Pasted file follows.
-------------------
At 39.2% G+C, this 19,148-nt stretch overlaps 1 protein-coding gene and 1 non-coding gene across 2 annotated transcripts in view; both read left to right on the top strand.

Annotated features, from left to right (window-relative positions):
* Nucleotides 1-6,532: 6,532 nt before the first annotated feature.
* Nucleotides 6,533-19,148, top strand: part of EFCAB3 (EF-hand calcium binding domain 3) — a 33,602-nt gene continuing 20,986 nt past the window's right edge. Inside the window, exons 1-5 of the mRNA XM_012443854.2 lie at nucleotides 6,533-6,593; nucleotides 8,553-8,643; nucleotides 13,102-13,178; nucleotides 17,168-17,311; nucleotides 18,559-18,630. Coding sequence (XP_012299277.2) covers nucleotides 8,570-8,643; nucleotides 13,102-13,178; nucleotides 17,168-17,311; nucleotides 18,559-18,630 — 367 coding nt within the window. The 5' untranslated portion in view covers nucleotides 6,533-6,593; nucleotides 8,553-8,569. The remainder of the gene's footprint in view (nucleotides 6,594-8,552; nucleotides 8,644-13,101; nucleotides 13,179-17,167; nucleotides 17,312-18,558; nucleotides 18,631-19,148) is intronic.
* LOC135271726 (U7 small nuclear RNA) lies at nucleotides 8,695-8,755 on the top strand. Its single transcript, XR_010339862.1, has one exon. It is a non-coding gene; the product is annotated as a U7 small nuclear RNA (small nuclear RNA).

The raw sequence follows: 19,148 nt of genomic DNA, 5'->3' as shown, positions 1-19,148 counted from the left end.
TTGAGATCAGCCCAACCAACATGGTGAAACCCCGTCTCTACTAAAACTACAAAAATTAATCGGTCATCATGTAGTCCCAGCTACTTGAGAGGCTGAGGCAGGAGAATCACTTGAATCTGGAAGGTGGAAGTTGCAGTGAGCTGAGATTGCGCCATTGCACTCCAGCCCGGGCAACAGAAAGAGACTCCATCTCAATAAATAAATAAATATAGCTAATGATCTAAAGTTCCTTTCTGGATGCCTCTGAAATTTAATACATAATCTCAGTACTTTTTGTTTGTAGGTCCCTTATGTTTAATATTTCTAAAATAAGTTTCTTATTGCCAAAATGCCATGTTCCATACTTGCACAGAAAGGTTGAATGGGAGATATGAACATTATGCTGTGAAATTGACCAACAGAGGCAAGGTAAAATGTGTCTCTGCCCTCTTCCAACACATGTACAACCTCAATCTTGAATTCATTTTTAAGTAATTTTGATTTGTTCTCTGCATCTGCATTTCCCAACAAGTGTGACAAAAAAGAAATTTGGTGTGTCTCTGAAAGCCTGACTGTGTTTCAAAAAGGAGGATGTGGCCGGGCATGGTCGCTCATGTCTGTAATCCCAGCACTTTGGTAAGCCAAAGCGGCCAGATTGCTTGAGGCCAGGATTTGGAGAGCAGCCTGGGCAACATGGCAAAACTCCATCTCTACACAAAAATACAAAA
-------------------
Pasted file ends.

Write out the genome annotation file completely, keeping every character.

At 39.2% G+C, this 19,148-nt stretch overlaps 1 protein-coding gene and 1 non-coding gene across 2 annotated transcripts in view; both read left to right on the top strand.

Annotated features, from left to right (window-relative positions):
* Nucleotides 1-6,532: 6,532 nt before the first annotated feature.
* Nucleotides 6,533-19,148, top strand: part of EFCAB3 (EF-hand calcium binding domain 3) — a 33,602-nt gene continuing 20,986 nt past the window's right edge. Inside the window, exons 1-5 of the mRNA XM_012443854.2 lie at nucleotides 6,533-6,593; nucleotides 8,553-8,643; nucleotides 13,102-13,178; nucleotides 17,168-17,311; nucleotides 18,559-18,630. Coding sequence (XP_012299277.2) covers nucleotides 8,570-8,643; nucleotides 13,102-13,178; nucleotides 17,168-17,311; nucleotides 18,559-18,630 — 367 coding nt within the window. The 5' untranslated portion in view covers nucleotides 6,533-6,593; nucleotides 8,553-8,569. The remainder of the gene's footprint in view (nucleotides 6,594-8,552; nucleotides 8,644-13,101; nucleotides 13,179-17,167; nucleotides 17,312-18,558; nucleotides 18,631-19,148) is intronic.
* LOC135271726 (U7 small nuclear RNA) lies at nucleotides 8,695-8,755 on the top strand. Its single transcript, XR_010339862.1, has one exon. It is a non-coding gene; the product is annotated as a U7 small nuclear RNA (small nuclear RNA).

The raw sequence follows: 19,148 nt of genomic DNA, 5'->3' as shown, positions 1-19,148 counted from the left end.
TTGAGATCAGCCCAACCAACATGGTGAAACCCCGTCTCTACTAAAACTACAAAAATTAATCGGTCATCATGTAGTCCCAGCTACTTGAGAGGCTGAGGCAGGAGAATCACTTGAATCTGGAAGGTGGAAGTTGCAGTGAGCTGAGATTGCGCCATTGCACTCCAGCCCGGGCAACAGAAAGAGACTCCATCTCAATAAATAAATAAATATAGCTAATGATCTAAAGTTCCTTTCTGGATGCCTCTGAAATTTAATACATAATCTCAGTACTTTTTGTTTGTAGGTCCCTTATGTTTAATATTTCTAAAATAAGTTTCTTATTGCCAAAATGCCATGTTCCATACTTGCACAGAAAGGTTGAATGGGAGATATGAACATTATGCTGTGAAATTGACCAACAGAGGCAAGGTAAAATGTGTCTCTGCCCTCTTCCAACACATGTACAACCTCAATCTTGAATTCATTTTTAAGTAATTTTGATTTGTTCTCTGCATCTGCATTTCCCAACAAGTGTGACAAAAAAGAAATTTGGTGTGTCTCTGAAAGCCTGACTGTGTTTCAAAAAGGAGGATGTGGCCGGGCATGGTCGCTCATGTCTGTAATCCCAGCACTTTGGTAAGCCAAAGCGGCCAGATTGCTTGAGGCCAGGATTTGGAGAGCAGCCTGGGCAACATGGCAAAACTCCATCTCTACACAAAAATACAAAA